an unanticipated consequence of
Jack M. Balkin
Jack Balkin: jackbalkin at yahoo.com
Bruce Ackerman bruce.ackerman at yale.edu
Ian Ayres ian.ayres at yale.edu
Mary Dudziak mary.l.dudziak at emory.edu
Joey Fishkin joey.fishkin at gmail.com
Heather Gerken heather.gerken at yale.edu
Abbe Gluck abbe.gluck at yale.edu
Mark Graber mgraber at law.umaryland.edu
Stephen Griffin sgriffin at tulane.edu
Bernard Harcourt harcourt at uchicago.edu
Scott Horton shorto at law.columbia.edu
Andrew Koppelman akoppelman at law.northwestern.edu
Marty Lederman msl46 at law.georgetown.edu
Sanford Levinson slevinson at law.utexas.edu
David Luban david.luban at gmail.com
Gerard Magliocca gmaglioc at iupui.edu
Jason Mazzone mazzonej at illinois.edu
Linda McClain lmcclain at bu.edu
John Mikhail mikhail at law.georgetown.edu
Frank Pasquale pasquale.frank at gmail.com
Nate Persily npersily at gmail.com
Michael Stokes Paulsen michaelstokespaulsen at gmail.com
Deborah Pearlstein dpearlst at princeton.edu
Rick Pildes rick.pildes at nyu.edu
Richard Primus raprimus at umich.edu
K. Sabeel Rahmansabeel.rahman at brooklaw.edu
Alice Ristroph alice.ristroph at shu.edu
Neil Siegel siegel at law.duke.edu
Brian Tamanaha btamanaha at wulaw.wustl.edu
Mark Tushnet mtushnet at law.harvard.edu
Adam Winkler winkler at ucla.edu
DADT: The President, the Senator, the Judge—and the General
According to the Constitution of the United States there are three branches of federal government: the legislature, the executive, and the judiciary. In recent weeks, representatives of all three branches have weighed in on Don’t Ask, Don’t Tell (DADT). The President has pushed for repeal. The Senate on Tuesday took up (but failed to advance) a repeal provision that has been approved by the House. A federal judge in California held DADT unconstitutional.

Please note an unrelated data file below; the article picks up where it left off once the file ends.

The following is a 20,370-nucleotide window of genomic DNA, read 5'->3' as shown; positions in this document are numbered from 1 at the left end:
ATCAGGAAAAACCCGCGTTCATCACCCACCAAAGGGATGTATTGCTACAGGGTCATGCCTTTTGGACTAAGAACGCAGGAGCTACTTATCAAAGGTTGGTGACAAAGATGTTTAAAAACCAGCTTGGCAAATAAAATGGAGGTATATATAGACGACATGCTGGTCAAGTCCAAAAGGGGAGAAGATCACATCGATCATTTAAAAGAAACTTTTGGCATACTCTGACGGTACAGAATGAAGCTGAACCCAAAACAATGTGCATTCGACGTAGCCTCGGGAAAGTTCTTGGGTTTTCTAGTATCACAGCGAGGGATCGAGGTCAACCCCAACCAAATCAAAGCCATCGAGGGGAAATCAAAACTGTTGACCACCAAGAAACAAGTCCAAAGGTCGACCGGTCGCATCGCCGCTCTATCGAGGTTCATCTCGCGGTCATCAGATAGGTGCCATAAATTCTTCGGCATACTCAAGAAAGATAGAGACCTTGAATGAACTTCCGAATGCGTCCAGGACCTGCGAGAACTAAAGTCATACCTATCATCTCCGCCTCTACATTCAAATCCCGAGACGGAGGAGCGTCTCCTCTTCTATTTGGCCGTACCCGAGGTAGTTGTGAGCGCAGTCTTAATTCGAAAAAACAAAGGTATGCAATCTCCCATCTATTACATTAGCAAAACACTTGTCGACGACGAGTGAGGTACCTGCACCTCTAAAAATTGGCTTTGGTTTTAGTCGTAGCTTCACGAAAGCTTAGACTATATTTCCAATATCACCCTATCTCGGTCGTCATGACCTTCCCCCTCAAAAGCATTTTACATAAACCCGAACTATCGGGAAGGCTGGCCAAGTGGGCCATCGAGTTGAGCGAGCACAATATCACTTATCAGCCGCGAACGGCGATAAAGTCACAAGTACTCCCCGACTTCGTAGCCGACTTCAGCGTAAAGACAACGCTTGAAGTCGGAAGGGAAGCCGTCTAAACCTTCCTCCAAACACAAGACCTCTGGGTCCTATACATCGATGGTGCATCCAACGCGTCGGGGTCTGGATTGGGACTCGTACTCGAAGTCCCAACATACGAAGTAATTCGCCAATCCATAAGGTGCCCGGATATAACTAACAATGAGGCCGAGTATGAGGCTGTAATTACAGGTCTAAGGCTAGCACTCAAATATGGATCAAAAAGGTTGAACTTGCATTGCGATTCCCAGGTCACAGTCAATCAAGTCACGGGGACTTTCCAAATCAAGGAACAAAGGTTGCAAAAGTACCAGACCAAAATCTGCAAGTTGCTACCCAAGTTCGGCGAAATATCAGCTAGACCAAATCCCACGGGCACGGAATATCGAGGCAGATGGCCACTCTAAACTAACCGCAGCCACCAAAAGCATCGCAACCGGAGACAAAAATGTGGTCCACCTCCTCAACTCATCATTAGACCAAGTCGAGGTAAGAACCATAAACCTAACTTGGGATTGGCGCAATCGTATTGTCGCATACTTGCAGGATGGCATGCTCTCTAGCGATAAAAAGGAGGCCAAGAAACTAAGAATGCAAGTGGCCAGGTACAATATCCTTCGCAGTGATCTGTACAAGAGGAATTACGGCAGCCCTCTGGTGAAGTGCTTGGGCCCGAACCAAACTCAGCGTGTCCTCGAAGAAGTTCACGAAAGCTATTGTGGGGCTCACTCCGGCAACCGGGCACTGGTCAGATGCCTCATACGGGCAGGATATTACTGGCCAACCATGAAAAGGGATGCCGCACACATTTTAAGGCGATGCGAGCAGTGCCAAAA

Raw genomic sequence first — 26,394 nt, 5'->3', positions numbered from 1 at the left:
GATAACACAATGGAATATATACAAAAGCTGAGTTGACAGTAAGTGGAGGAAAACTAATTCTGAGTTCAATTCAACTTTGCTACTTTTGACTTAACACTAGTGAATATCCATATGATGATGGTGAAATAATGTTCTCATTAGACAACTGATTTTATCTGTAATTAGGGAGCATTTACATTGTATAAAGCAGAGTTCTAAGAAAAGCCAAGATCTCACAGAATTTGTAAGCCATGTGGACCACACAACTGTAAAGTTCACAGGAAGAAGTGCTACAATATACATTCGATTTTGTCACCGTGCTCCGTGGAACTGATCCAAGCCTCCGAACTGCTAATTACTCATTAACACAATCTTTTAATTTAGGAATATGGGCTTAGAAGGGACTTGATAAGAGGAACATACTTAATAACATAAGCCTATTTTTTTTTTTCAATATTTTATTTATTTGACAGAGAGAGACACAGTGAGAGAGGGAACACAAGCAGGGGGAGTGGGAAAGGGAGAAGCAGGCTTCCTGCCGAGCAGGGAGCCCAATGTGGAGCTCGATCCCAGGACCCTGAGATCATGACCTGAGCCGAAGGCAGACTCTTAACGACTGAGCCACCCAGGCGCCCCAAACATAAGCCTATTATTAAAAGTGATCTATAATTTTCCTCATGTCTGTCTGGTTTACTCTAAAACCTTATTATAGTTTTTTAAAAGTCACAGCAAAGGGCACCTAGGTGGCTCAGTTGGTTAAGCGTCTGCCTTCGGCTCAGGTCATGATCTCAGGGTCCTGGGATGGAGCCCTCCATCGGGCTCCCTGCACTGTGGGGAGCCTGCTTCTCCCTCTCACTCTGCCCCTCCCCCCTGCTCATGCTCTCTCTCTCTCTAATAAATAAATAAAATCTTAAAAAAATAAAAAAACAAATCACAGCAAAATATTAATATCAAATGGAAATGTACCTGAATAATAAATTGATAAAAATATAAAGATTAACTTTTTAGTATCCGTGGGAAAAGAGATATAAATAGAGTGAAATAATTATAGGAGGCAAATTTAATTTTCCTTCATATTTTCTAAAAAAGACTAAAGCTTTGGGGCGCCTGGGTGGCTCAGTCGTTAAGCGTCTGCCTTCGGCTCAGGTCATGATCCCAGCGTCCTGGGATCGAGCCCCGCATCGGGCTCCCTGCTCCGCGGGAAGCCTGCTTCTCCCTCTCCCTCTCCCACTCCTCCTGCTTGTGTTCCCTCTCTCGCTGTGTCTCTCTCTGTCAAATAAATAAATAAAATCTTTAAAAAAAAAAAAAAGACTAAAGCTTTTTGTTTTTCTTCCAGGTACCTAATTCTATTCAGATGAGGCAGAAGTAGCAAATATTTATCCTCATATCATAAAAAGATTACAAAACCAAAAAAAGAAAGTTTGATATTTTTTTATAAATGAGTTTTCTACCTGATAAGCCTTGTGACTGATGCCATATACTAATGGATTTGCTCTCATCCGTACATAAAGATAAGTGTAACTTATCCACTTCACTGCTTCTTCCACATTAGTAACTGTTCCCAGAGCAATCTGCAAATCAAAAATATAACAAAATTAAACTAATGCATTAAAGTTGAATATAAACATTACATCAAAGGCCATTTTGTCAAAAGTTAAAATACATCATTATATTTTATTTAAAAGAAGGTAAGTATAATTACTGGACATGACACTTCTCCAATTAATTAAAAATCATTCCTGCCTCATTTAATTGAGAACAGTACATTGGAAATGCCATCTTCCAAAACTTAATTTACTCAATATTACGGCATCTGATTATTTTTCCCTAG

This—whether one likes the ultimate result or not—is how our federal government works: Congress enacts legislation; the President enforces federal laws unless and until they are repealed; the courts review the constitutionality of legislation.
Consider, then, this news report about the President’s effort to repeal DADT:
In that effort, he [President Obama] had won the support of his top Pentagon leaders, Defense Secretary Robert Gates and Admiral Michael Mullen, the chairman of the Joint Chiefs of Staff.
And this one about the Senate’s vote on Tuesday:
Ahead of the vote, President Barack Obama’s choice to lead the Marine Corps cautioned against repeal. “My primary concern with proposed repeal is the potential disruption to cohesion that may be caused by significant change during a period of extended combat operations,” Gen. James Amos told the Senate Armed Services Committee.
Question: What’s wrong with this picture?
Answer: There is no military branch of government. In our constitutional democracy, the military is subordinate to the President as Commander in Chief. The President should not need to win “the support” of military personnel. And military officers should not be contradicting the President’s decision that repeal of DADT will not undermine the effectiveness of troops. Civilian control of the military means that the military doesn’t get to weigh in separately on issues of policy.
Most of the time, everybody understands that there is no military branch of government and that the military’s view is that of the President. But on DADT the military has acted as an independent participant. The trouble began in 1993 with Colin Powell who publicly opposed the effort by his Commander in Chief—Bill Clinton—to allow openly gay soldiers to serve. (Powell now supports the repeal measure.) Our constitutional system does not permit Generals to stand in opposition to the President.